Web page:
The Presidency on Sunday, said that President Muhammadu Buhari’s recent visit to Borno state shows that he is still ‘very popular and accepted’, adding that residents appreciate what he has done in tackling insurgency in the North-East.
President Buhari was in Maiduguri on Wednesday on a condolence visit, following attacks by Boko Haram which claimed many lives at Auno in Konduga Local Government Area of Borno State.
During the visit, President Buhari paid a visit to the State Governor, Babagana Zulum and the Shehu of Borno, Alhaji Abubakar El-Kanemi.
Special Adviser to the President on media and publicity, Mr Femi Adesina, who was on Channels Television Sunday Politics, the crowd that received President Buhari was a huge one and the few dissenting voices do not call for worry.
“We don’t see it as a rejection; if you look at those who came to welcome the president from the airport to the palace of the Shehu of Borno, it was a huge crowd.
“Some 90 to 95 percent were waving brooms and welcomed the president; some dissenting voices in a large crowd like that do not call for worry, its normal in a democracy.
“The President really, is still very accepted, still very popular and the people of Borno know what he has done; they appreciate what he has done in terms of tackling the insurgency,” he stated.
On the war on insurgency, Mr Adesina explained that President Buhari is concerned because he took an oath to protect lives and property in the country.
“There may be some reversals of the gains made, but then those gains can always be made again.
“The President should be worried, he took an oath to protect the country so if we see lives and property being lost wantonly, the president must be concerned and he is.”
President Buhari had expressed surprise that Boko Haram insurgents have continued to launch attacks on communities despite the huge budgets expended on the counter-insurgency operations in the North-East.
According to the President, operations against the insurgents will not be successful if the people do not cooperate with the military and other security agencies.
Human rights group, Amnesty International has accused the Nigerian military of burning some villages in Borno, one of the worst-hit states by the insurgency in the North East.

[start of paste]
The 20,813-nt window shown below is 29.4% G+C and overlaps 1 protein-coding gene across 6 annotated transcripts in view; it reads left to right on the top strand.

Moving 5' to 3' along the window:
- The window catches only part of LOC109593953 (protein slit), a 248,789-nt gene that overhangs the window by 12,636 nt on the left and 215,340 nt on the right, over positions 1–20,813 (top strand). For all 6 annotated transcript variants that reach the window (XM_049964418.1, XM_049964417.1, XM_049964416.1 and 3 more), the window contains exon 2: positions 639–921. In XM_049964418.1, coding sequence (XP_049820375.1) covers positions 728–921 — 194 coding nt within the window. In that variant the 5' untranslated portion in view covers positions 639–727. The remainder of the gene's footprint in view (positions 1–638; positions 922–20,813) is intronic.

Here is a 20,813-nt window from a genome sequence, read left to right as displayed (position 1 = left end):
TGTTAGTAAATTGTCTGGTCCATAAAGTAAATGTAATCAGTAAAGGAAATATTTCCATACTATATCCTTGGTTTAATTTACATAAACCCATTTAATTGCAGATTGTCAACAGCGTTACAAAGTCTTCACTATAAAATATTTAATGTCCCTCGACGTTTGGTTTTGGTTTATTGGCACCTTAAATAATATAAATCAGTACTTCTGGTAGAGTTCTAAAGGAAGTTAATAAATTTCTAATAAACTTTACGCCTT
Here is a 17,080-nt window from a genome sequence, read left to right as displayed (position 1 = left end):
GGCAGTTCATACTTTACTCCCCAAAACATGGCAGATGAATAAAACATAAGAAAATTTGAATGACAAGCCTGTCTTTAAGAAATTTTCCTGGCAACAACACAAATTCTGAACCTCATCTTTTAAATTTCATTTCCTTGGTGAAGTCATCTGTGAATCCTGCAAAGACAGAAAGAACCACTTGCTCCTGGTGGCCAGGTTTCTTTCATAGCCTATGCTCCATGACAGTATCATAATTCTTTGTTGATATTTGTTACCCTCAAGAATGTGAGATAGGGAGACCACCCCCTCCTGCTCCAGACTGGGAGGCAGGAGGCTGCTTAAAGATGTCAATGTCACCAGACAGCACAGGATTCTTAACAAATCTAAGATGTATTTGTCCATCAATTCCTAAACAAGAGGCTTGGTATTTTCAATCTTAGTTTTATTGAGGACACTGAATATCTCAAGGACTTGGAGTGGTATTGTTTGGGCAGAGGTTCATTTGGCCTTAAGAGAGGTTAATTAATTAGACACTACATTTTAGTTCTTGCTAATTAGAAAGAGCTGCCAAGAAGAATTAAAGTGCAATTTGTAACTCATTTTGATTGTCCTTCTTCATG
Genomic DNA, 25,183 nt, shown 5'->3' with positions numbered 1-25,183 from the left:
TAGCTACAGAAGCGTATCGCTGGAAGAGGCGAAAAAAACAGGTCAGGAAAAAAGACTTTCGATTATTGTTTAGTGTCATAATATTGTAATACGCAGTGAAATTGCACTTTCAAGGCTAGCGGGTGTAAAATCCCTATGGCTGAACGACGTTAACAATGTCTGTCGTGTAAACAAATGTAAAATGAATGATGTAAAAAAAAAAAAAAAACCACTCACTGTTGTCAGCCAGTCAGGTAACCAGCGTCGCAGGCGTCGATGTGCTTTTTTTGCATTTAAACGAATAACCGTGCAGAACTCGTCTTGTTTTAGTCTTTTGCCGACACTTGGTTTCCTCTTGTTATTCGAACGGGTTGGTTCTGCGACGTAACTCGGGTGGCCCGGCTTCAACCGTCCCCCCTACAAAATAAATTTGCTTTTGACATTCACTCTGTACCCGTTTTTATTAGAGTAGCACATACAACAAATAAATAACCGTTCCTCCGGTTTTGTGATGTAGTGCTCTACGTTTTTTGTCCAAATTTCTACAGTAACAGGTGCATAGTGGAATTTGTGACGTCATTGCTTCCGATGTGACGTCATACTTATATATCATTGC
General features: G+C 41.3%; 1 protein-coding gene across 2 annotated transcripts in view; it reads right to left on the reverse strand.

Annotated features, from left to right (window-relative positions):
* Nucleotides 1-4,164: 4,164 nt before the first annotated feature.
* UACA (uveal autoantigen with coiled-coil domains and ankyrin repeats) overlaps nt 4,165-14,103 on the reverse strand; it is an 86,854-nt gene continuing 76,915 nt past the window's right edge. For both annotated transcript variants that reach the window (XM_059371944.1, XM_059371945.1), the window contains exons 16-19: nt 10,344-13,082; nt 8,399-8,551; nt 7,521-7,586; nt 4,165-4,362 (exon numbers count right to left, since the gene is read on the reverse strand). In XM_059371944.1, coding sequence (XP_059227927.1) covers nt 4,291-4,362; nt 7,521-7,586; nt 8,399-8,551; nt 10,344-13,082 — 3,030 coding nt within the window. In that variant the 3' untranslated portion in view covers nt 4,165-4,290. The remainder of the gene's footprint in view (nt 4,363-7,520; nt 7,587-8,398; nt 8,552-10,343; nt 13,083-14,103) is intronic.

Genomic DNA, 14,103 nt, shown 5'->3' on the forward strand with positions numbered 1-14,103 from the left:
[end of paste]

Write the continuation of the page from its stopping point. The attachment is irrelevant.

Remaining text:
In a statement sent to Channels Television on Friday, it also alleged that security forces displaced residents of the affected villages in response to escalation in attacks by Boko Haram insurgents recently.
Although military authorities denied the allegations, the human rights group said its facts were drawn from interviews with affected villagers and satellite data analysis.
It noted that the insurgents have heightened their activities in the region since December 2019, especially along the major road linking the Borno State capital – Maiduguri with Damaturu, the capital of Yobe State.
Read the full statement from Amnesty International below:
The Nigerian military has burned and forcibly displaced entire villages in response to a recent escalation in attacks by the armed group Boko Haram, Amnesty International said today, based on interviews with affected villagers in Borno State and satellite data analysis.
The military also arbitrarily detained six men from the displaced villages, continuing a pattern of violations Amnesty International has documented throughout the country’s decade-long armed conflict in the northeast.
The men were held incommunicado for almost a month and subjected to ill-treatment, before their release on 30 January 2020.
“These brazen acts of razing entire villages, deliberately destroying civilian homes and forcibly displacing their inhabitants with no imperative military grounds, should be investigated as possible war crimes,” said Osai Ojigho, Director of Amnesty International Nigeria.
“They repeat a longstanding pattern of the Nigerian military meting out brutal tactics against the civilian population. Forces allegedly responsible for such violations must be suspended immediately and brought to justice.”
From December 2019, Boko Haram has increasingly carried out attacks in north-eastern Nigeria, particularly along the important road between Maiduguri and Damaturu, the capitals of Borno and Yobe States.
A recent Amnesty International research mission to Borno State shows that, in response to the attacks, the Nigerian military has resorted to unlawful tactics that have had a devastating effect on civilians and may amount to war crimes.
Amnesty International interviewed 12 women and men forced to flee their homes on 3 and 4 January 2020 from three villages near the Maiduguri-Damaturu road, between Jakana and Mainok in Borno State.
The organisation also reviewed fire data from remote satellite sensing, which indicates several large fires burning on and around 3 January in that area.
Satellite imagery of Bukarti, Ngariri, and Matiri shows almost every structure was razed. The imagery also shows signs of burning in neighbouring villages.
Residents from Bukarti consistently described to Amnesty International scores of Nigerian soldiers arriving during the late morning of Friday 3 January.
They said soldiers went house to house and to surrounding farmland, forcing everyone to gather under a tree and by a graveyard between Bukarti and the main road.
Soldiers also rounded up people from neighbouring Matiri and brought them to the same area.
Around 3 pm on 3 January, soldiers demanded everyone walk to the main road, where the villagers were forced to board large trucks. Witnesses said that, as they were loaded into the trucks, some of the soldiers returned to Bukarti. The witnesses then saw their village burning.
“We saw our houses go into flames,” recalled a woman, around 70 years old, from Bukarti. “We all started crying.”
The trucks then took more than 400 women, men, and children from Bukarti and Matiri to an internally displaced persons (IDP) camp near Maiduguri.
The next day, on 4 January, soldiers went to Ngariri, a village across the main road from Bukarti, according to three residents of Ngariri.
Soldiers assembled primarily older women and men, as younger adults had already fled to surrounding farmland, and forced them aboard a truck that took them to Maiduguri. Ngariri was then razed.
People who returned to check on Bukarti and Ngariri told Amnesty International that everything was torched. Satellite imagery corroborates both villages were burned in early January.